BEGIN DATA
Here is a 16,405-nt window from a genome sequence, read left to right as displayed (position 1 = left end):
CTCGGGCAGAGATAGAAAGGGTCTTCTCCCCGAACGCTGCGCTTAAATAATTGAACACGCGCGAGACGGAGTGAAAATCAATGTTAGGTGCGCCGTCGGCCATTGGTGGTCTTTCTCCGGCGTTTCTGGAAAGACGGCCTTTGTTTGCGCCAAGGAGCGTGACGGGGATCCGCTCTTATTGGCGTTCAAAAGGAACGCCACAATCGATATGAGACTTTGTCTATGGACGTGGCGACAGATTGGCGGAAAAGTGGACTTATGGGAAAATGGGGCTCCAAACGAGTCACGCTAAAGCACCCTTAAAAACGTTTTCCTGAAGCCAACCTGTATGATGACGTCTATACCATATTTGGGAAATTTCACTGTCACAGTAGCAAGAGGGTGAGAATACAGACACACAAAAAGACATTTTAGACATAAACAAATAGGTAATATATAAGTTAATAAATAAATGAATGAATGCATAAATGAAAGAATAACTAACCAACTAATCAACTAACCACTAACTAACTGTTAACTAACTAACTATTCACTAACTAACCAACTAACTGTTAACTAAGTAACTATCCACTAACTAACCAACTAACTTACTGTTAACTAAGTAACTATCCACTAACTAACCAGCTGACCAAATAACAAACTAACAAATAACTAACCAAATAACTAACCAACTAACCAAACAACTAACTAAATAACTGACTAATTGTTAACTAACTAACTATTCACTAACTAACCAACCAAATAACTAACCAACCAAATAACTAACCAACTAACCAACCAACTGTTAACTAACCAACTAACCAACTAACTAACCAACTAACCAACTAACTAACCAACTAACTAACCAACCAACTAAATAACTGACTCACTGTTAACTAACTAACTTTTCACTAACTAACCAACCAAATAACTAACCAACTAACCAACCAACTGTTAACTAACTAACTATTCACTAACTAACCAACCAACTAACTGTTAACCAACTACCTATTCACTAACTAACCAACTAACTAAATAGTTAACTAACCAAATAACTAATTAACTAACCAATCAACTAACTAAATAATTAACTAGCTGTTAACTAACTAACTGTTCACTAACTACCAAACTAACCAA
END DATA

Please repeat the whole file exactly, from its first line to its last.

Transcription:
Here is a 16,405-nt window from a genome sequence, read left to right as displayed (position 1 = left end):
CTCGGGCAGAGATAGAAAGGGTCTTCTCCCCGAACGCTGCGCTTAAATAATTGAACACGCGCGAGACGGAGTGAAAATCAATGTTAGGTGCGCCGTCGGCCATTGGTGGTCTTTCTCCGGCGTTTCTGGAAAGACGGCCTTTGTTTGCGCCAAGGAGCGTGACGGGGATCCGCTCTTATTGGCGTTCAAAAGGAACGCCACAATCGATATGAGACTTTGTCTATGGACGTGGCGACAGATTGGCGGAAAAGTGGACTTATGGGAAAATGGGGCTCCAAACGAGTCACGCTAAAGCACCCTTAAAAACGTTTTCCTGAAGCCAACCTGTATGATGACGTCTATACCATATTTGGGAAATTTCACTGTCACAGTAGCAAGAGGGTGAGAATACAGACACACAAAAAGACATTTTAGACATAAACAAATAGGTAATATATAAGTTAATAAATAAATGAATGAATGCATAAATGAAAGAATAACTAACCAACTAATCAACTAACCACTAACTAACTGTTAACTAACTAACTATTCACTAACTAACCAACTAACTGTTAACTAAGTAACTATCCACTAACTAACCAACTAACTTACTGTTAACTAAGTAACTATCCACTAACTAACCAGCTGACCAAATAACAAACTAACAAATAACTAACCAAATAACTAACCAACTAACCAAACAACTAACTAAATAACTGACTAATTGTTAACTAACTAACTATTCACTAACTAACCAACCAAATAACTAACCAACCAAATAACTAACCAACTAACCAACCAACTGTTAACTAACCAACTAACCAACTAACTAACCAACTAACCAACTAACTAACCAACTAACTAACCAACCAACTAAATAACTGACTCACTGTTAACTAACTAACTTTTCACTAACTAACCAACCAAATAACTAACCAACTAACCAACCAACTGTTAACTAACTAACTATTCACTAACTAACCAACCAACTAACTGTTAACCAACTACCTATTCACTAACTAACCAACTAACTAAATAGTTAACTAACCAAATAACTAATTAACTAACCAATCAACTAACTAAATAATTAACTAGCTGTTAACTAACTAACTGTTCACTAACTACCAAACTAACCAA